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This chapter theorizes academic libraries and library workers as partners in social justice work in higher education, linking the core concerns of critical librarianship…
This chapter theorizes academic libraries and library workers as partners in social justice work in higher education, linking the core concerns of critical librarianship (or Critlib) to library leadership practices that can enable and facilitate widening participation as a political project. 1 Widening participation, as a policy imperative and higher education practice, attempts to improve access to higher education among underrepresented groups. However, rooted in the logic of marketized, neoliberal higher education, liberal approaches to widening participation are instrumentalist and contribute to a cultural discourse which reproduces inequity and unequal educational outcomes.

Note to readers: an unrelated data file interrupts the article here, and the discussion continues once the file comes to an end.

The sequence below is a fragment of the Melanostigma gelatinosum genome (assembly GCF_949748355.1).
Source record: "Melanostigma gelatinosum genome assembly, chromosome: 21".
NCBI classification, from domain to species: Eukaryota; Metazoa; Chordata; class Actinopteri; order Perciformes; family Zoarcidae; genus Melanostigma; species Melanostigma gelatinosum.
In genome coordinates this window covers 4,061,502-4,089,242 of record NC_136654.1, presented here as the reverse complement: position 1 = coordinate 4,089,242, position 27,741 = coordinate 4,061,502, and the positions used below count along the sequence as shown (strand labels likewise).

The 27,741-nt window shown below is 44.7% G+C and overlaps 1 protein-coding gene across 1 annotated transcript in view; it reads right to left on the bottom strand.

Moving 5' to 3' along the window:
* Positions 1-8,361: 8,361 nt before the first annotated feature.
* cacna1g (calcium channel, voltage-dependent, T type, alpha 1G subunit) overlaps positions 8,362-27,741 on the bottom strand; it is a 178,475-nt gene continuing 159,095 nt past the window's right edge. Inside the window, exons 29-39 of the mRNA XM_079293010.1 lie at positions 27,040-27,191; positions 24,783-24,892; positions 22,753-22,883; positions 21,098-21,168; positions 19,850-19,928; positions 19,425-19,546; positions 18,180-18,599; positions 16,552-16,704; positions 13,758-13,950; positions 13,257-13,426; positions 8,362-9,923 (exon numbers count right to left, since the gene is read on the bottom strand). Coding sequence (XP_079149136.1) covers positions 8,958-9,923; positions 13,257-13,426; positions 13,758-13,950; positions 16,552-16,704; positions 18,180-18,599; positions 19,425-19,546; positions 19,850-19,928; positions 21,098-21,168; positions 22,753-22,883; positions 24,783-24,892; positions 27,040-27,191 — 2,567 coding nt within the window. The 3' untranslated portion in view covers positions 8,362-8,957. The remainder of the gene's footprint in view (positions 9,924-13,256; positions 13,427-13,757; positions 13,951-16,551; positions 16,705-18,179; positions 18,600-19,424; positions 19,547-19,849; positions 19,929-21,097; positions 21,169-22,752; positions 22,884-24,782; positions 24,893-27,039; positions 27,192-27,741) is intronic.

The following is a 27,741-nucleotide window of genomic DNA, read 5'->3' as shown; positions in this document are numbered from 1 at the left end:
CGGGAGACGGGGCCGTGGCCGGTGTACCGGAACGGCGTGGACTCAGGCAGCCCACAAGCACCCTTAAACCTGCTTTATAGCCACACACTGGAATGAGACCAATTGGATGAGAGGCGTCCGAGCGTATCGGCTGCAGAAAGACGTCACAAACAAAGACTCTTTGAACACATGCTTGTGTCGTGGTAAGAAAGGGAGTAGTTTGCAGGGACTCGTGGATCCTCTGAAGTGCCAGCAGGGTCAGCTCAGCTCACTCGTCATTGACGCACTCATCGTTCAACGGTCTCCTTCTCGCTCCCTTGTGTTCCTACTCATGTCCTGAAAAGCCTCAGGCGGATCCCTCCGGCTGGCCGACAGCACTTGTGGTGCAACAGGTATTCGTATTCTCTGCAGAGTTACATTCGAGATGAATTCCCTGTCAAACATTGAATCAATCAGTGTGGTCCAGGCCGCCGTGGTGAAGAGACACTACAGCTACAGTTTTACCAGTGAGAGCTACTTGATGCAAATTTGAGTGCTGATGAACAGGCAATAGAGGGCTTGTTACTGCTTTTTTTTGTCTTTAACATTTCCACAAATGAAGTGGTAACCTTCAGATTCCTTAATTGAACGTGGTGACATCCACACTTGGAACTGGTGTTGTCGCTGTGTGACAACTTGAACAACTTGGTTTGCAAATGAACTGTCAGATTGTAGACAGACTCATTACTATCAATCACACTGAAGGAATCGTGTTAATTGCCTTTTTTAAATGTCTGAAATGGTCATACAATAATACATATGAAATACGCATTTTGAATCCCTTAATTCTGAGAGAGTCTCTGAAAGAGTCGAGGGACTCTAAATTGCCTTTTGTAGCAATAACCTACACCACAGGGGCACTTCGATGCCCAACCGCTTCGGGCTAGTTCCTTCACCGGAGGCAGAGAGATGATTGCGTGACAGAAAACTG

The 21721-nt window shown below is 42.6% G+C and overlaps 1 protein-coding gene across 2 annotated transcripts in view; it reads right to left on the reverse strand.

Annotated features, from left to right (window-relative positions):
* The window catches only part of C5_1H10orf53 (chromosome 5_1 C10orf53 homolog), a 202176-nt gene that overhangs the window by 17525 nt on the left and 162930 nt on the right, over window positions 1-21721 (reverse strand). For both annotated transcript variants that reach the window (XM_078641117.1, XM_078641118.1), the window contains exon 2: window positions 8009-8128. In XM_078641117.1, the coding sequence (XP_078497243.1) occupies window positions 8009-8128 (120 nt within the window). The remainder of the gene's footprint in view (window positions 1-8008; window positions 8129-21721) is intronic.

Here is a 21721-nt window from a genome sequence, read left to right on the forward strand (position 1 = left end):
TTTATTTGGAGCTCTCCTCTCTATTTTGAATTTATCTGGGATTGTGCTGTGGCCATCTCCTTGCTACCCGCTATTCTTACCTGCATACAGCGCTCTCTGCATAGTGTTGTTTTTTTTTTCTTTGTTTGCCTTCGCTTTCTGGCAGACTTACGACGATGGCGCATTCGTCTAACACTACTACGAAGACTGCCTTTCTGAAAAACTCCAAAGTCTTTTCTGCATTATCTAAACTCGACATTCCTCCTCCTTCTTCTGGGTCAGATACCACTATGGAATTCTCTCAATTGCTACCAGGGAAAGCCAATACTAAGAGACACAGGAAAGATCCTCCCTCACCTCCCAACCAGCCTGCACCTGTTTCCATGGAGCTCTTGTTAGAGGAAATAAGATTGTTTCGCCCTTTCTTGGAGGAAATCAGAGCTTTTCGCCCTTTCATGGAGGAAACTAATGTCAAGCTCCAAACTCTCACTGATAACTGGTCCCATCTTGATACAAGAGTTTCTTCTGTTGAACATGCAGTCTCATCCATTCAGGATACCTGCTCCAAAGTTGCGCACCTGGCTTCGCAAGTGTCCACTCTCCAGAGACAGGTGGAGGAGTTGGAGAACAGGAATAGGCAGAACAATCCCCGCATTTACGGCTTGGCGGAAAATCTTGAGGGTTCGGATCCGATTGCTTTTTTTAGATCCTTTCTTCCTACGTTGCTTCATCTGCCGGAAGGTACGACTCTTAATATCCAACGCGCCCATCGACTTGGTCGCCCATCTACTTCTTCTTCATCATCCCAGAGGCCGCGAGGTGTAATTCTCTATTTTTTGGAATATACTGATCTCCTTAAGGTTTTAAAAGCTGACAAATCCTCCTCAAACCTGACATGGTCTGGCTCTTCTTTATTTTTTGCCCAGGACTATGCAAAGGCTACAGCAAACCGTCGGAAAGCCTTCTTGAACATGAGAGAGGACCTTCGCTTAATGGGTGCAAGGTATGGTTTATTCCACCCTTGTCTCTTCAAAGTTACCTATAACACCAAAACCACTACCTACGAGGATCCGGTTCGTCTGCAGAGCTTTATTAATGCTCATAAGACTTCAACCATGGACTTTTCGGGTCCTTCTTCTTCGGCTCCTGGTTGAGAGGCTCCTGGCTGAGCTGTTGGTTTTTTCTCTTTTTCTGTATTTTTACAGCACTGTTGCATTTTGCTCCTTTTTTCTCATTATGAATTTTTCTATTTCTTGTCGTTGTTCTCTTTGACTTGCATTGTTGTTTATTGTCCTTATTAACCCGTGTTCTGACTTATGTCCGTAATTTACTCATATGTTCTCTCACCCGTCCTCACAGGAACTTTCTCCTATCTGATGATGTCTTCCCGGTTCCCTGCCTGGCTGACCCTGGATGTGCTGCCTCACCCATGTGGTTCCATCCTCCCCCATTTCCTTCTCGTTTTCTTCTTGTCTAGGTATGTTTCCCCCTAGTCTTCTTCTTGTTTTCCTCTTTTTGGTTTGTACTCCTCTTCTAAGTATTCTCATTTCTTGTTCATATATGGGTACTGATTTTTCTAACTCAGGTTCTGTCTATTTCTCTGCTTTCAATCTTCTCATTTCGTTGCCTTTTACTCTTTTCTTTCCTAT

Drawing on Nancy Fraser's model of social justice and critical sociology of education, particularly the work of Penny Jane Burke and Diane Reay, this chapter develops a critical theory of library leadership which radically reframes widening participation practice as a project of recognition and inclusion. In connecting the rich scholarship of Critlib movement, particularly critical information literacy and library pedagogies, to shared commitments to social justice between library and other education workers, this chapter deepens our theoretical understanding of libraries' contributions to widening participation.